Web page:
It is high-level, strategic in nature; its goal is to outline principles to be followed when creating content; although there are some specific matters of detail towards the end of the document, a content strategy should not[...]In group Public / Third Sector Digital
So to summarise yesterday’s election results: all the parties did as well as could be expected, all the other parties underperformed considering where we are in the electoral cycle, and the UK will probably vote to leave on 23 June.
Although Cotteridge and Stirchley (or as I call it, Stirchleyridge) is what the estate agents call an Up and Coming Area, we're still not hip enough to have our own local election hustings - we still have to leave that prestige to Moseley. Unlike some parts of the city, we do at least get campaign literature - from some of the candidates, at any rate.
I've read what they're promising, so you don't have to.
Mary Locke - Labour
Mary is not a sitting councillor, but she's representing the sitting administration, the Labour Party, for a ward which has one of its three councillors as Labour; depending on what issue it is which is most offending voters by this Thursday, she's in with a reasonable chance of being returned elected. What's she pledging to do, then?
- Well paid jobs[...]
Today's the day the #localgov Twitter world will orgasm over grit.[...]
Wuthering Bytes – A Festival of Technology in the heart of the Penninessimon gray - 2015-09-30, 17:12:37
I went to the Wednesday session of Wuthering Bytes, which was called Tomorrow’s People, exploring the future of public service provision and how councils, SMEs and individuals can work together. It was quite a departure from the usual local government technology events I tend to go to in that the topics were more of parallel relevance to my usual job rather than of direct relevance – but that said it was still of use for me to take back to work tomorrow, especially the talk about Open Source Circular Economy Days. It was also an good reminder to those of us who’ve become accustomed to the unconference / Open Space Technology format of events that it’s not the format of the event which makes it good or bad, it’s the quality people who turn up to speak at it.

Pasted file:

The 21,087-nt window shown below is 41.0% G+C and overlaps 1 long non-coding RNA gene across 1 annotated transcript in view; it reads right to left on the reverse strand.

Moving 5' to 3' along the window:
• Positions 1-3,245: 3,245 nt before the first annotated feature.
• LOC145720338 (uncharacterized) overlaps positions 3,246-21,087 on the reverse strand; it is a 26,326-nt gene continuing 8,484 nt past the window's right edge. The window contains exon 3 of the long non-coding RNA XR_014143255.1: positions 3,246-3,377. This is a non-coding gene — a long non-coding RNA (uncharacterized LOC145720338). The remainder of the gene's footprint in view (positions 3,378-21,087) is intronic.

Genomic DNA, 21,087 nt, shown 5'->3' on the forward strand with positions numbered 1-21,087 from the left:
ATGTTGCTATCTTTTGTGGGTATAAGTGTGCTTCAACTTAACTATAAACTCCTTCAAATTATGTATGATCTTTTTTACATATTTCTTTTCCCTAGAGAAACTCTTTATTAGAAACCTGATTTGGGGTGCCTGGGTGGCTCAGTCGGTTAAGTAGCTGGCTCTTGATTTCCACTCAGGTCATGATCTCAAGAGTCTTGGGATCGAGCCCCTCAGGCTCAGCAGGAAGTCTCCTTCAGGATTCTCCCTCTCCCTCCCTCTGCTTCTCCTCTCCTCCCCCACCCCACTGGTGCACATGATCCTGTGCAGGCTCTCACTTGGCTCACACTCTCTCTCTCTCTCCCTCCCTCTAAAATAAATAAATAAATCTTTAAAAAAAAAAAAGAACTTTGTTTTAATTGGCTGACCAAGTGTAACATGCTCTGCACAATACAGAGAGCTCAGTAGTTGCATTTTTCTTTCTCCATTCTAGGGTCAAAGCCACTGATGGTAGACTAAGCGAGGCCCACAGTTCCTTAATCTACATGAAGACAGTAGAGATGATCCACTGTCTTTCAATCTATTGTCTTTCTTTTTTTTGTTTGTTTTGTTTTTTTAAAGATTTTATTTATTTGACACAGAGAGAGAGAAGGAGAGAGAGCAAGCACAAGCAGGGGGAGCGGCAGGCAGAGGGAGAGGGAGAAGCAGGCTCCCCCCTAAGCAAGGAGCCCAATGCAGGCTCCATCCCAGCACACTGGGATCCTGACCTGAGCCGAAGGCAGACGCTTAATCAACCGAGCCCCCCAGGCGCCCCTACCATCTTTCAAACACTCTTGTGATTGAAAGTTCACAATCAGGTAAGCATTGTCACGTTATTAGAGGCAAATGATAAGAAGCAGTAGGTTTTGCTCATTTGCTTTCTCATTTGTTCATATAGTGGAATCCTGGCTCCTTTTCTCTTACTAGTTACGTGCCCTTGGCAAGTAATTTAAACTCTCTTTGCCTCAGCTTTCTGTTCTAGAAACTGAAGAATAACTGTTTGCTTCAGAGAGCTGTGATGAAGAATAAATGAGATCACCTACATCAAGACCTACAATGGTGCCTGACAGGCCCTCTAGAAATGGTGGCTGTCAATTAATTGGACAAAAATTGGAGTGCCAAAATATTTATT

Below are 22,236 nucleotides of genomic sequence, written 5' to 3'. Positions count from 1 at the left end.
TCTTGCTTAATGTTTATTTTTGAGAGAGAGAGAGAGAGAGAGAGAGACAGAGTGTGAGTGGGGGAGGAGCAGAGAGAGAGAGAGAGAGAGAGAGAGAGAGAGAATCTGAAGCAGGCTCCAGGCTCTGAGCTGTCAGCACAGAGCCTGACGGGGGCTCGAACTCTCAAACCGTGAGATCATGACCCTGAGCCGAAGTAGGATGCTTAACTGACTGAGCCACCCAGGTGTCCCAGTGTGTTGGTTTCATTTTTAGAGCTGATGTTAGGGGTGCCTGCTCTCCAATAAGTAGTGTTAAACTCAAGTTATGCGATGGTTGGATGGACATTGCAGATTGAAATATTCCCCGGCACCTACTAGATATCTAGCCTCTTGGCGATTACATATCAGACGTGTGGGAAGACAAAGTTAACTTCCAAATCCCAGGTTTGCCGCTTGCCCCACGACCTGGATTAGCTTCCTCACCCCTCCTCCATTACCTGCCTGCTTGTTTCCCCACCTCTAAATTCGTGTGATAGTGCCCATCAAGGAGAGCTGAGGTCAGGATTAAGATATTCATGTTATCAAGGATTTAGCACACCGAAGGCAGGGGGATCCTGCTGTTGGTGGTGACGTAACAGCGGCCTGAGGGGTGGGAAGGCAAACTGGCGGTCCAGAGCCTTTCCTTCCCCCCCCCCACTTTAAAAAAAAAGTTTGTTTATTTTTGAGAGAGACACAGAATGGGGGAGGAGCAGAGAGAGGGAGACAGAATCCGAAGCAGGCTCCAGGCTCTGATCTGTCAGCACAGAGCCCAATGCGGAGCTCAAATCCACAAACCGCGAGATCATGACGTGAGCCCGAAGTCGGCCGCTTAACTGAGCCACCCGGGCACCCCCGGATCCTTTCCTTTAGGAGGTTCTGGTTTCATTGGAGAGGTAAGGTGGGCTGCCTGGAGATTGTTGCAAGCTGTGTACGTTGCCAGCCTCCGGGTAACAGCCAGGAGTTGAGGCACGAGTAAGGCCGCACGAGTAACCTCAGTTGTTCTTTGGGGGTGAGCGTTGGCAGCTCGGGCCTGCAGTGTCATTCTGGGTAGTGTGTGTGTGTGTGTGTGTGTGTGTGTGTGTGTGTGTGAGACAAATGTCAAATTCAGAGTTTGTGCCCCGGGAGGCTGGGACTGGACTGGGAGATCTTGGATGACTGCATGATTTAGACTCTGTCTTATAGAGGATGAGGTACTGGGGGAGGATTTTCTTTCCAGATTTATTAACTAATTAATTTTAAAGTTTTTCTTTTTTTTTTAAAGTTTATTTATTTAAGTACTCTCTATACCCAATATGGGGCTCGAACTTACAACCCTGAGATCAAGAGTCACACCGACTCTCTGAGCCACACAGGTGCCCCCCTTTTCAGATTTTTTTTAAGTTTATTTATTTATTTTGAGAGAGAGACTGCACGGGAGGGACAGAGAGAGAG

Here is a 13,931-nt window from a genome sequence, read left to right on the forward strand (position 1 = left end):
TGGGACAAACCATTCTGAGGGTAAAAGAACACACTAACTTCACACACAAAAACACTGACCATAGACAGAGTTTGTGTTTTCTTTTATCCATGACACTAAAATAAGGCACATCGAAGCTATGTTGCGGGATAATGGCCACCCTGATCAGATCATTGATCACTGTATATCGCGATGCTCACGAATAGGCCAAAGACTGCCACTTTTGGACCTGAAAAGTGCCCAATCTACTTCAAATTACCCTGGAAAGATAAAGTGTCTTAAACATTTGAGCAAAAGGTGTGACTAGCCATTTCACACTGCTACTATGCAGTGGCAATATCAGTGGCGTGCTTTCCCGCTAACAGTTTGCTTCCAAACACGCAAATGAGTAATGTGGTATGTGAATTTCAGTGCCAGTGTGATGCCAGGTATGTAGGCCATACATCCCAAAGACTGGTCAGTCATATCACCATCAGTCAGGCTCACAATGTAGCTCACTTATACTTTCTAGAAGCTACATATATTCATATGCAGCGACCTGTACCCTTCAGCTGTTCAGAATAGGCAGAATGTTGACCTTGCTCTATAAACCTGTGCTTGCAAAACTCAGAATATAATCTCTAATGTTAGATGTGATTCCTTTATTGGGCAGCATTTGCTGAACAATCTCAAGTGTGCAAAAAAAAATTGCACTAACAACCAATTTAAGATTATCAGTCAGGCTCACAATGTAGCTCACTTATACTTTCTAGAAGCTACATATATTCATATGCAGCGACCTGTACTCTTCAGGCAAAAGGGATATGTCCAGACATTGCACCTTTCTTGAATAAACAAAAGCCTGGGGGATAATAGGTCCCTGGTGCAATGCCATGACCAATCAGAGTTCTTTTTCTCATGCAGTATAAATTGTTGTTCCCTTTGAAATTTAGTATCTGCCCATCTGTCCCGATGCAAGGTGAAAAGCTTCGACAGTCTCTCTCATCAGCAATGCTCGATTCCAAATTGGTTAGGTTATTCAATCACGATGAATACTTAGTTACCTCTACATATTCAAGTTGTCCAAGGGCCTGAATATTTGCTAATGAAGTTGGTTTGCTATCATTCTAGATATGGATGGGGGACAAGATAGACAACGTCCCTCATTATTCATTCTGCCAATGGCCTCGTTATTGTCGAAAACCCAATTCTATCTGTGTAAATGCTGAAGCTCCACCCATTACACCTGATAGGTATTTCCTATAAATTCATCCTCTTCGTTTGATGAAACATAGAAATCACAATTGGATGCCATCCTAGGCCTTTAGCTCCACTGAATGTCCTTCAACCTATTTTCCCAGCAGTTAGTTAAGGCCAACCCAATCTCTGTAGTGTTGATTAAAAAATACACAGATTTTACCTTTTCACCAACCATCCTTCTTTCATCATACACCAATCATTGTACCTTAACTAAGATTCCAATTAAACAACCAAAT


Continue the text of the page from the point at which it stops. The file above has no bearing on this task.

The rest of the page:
I’ve not written a prose account of the day, instead, here are my bullet-point[...]In group Public / Third Sector Digital
www.birmingham.gov.uk Alpha project - Thinking a bit further aheadsimon gray - 2013-11-28, 17:05:14
Back in late September 2012, as part of my work at Birmingham City Council, I instigated and led on a programme of incremental improvements to the council's website, blogging about the ideas and progress along the way, taking inspiration from Shropshire Council's Project WIP and the Government Digital Service work on www.gov.uk. The site on which I blogged has been taken down now, but I thought it worth reposting the more broad-reaching content from it here.
Our primary focus for this project is on delivering an improved website in 2014 which will meet the needs of users and ourselves for the next few years, and which will be scalable and extensible for the few years again beyond that.
Whilst the world of the internet is still a fast-moving world, there’s no denying that the world of the local government internet is…
…a little slower! When dealing with technological[...]In group Public / Third Sector Digital